Having reread The Judge and His Hangman recently, I want to reacquaint myself with this second post-modernist or existentialist crime novel featuring Inspector Bärlach.
I hope I’m not stretching myself too far, especially since I also have some other commitments. I have a few French books which I borrowed from the library and which I need to finish (around the theme of ‘male midlife crisis’). I’ll be reviewing and interviewing new authors for Crime Fiction Lover’s New Talent in November feature. Oh, and I may also have to do some ‘real’ work occasionally. (Or should that be ‘paid’ work, as this book malarkey feels much more real to me?)
What better way to celebrate 14th of July, the Day of the Fall of the Bastille, than with some French fiction? I’ve picked three very different French writers for you, who are perhaps not quite household names (yet), especially outside their home country. Each one has a very different style and approach to literature and life in general. Their books have been translated into English, but there are many more I could have recommended who are not yet available in translation. More’s the pity!
1) Delphine de Vigan: Nothing Holds Back the Night – Bloomsbury (transl. George Miller)
This is perhaps the closest to what you might expect from French fiction – moody, complex, eloquent and philosophical. It is somewhere between memoir and fiction: the autobiographical account (with embellishments and multiple interpretations) of the author’s childhood and, in particular, a portrait of her beautiful, fragile and troubled mother. A book that explores not just mental health issues and depression, family history and myth-making, but also whether we can ever truly help someone, as well as a meditation on the nature of memory, of how we construct our lives, our truths and semi-truths. Infused with some of Colette’s lyricism, yet analytical and even clinical at times, it is a book which startled, shocked and moved me deeply. I’ve reviewed it in the context of ‘bad mothers’ earlier this year. Currently available as an e-book, the paperback version will be published on the 31st of July.
2) Goscinny (text) and Sempé (illustrator): Nicholas (Le petit Nicolas) – Phaidon (transl. Anthea Bell)
Absolutely enchanting, nostalgic trip down memory lane, when classrooms still had blackboards and chalk and children were allowed to play outside on a vacant lot. Goscinny( of Asterix and Obelix fame) captures the voice of a seven-year-old with great accuracy and charm. Nicolas and his merry band of friends set out with the best of intentions, but somehow always end up doing something naughty. A mix of Diary of a Wimpy Kid and Just William, set in 1950/60s France, there are plenty of witty subtleties which will appeal particularly to adult readers. However, my children loved the books too, as well as the cartoon series and films. Unpretentious, laugh-out-loud fun with a minimum of moralizing, the books in the original language are also great for improving your French.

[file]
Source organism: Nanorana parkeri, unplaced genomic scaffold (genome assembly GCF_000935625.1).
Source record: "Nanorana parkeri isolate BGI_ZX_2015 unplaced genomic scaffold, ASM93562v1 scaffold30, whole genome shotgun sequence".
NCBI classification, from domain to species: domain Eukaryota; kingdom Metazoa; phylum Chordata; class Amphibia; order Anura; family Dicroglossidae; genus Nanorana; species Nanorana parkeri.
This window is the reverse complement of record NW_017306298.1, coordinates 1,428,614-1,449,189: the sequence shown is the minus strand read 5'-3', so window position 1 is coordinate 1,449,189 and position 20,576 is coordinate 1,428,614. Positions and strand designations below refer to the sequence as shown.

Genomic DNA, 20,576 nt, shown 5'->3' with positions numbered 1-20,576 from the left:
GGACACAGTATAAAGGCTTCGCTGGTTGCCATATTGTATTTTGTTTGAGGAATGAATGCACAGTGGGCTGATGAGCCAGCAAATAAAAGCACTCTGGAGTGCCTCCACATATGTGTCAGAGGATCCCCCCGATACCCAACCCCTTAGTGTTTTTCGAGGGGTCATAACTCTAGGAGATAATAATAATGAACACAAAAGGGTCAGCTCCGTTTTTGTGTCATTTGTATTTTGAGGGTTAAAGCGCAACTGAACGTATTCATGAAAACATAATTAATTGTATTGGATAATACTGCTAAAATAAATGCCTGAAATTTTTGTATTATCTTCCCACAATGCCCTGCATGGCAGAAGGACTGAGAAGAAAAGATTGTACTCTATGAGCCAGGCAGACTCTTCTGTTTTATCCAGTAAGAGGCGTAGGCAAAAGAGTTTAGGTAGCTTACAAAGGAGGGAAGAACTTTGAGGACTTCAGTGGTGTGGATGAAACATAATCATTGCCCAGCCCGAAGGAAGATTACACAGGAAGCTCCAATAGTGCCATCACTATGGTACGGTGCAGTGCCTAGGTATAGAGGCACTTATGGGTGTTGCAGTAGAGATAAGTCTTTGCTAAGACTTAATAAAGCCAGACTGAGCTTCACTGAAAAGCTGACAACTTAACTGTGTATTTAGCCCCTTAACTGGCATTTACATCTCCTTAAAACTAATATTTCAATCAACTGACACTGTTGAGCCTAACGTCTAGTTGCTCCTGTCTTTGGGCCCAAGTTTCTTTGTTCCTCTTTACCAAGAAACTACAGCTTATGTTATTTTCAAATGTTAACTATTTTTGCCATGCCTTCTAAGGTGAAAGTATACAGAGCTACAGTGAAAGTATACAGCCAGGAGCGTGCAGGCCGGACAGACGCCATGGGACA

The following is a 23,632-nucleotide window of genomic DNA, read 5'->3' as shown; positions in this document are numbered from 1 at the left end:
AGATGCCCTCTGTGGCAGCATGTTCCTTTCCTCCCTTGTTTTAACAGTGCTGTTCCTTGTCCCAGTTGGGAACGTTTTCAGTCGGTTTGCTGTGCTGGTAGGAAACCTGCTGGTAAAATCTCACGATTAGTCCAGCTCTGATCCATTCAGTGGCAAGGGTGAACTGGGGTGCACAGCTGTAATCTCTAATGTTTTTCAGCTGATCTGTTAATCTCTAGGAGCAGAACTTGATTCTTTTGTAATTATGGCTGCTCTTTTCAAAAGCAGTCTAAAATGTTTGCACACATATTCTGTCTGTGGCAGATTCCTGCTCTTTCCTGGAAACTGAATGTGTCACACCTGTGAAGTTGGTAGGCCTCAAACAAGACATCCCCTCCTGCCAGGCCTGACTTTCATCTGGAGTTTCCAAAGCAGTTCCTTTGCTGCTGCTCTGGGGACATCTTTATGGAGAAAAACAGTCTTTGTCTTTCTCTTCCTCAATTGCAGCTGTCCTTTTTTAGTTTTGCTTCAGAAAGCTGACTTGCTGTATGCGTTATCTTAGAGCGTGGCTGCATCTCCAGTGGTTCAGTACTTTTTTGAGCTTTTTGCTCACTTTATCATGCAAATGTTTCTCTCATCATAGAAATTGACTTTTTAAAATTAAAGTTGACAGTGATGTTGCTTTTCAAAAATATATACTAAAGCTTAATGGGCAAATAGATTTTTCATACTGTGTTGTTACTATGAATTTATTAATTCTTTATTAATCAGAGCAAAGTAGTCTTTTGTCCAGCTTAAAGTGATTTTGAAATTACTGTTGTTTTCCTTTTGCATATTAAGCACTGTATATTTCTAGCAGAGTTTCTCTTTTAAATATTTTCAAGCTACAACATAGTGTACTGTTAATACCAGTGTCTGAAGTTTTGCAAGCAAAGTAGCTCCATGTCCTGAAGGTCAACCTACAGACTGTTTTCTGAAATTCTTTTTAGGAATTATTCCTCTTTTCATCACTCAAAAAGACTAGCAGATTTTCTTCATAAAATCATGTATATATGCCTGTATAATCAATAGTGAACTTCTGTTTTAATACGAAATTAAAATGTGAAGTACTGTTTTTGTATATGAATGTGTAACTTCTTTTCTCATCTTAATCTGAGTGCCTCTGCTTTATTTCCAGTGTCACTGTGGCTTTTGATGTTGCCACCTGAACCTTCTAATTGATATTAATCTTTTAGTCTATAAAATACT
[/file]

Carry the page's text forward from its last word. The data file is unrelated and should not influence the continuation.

3) David Khara: The Bleiberg Project – Le French Book (transl. Simon John)
Are you afraid that French literature is too ornate stylistically, too obscure or quirky in subject matter? Here is something refreshingly punchy and action-filled, but thought-provoking, to whet your appetite. It’s hard to do justice to the complex storyline, but this thriller blends memories of World War II atrocities with an account of a present day menace and manhunt. Many of the usual elements of international conspiracy are added in: an all-powerful global team, ruthless killers, betrayal of the principles of science… there are even sci-fi elements and biological experiments. Yet the cocktail is served in a fresh and exciting way. I’ve written a review of this book on the Crime Fiction Lover website, as well as conducted an interview with this popular young writer. The book will now be available in paperback from the 15th of July, courtesy of the hard-working independent publisher Le French Book. Since this is the first book in a trilogy, we hope that the next two translations are on their way soon
As for me, after a rain-soaked first week of the holidays, I just hope this weekend stays dry for the multiple planned fireworks displays! Bonne fête!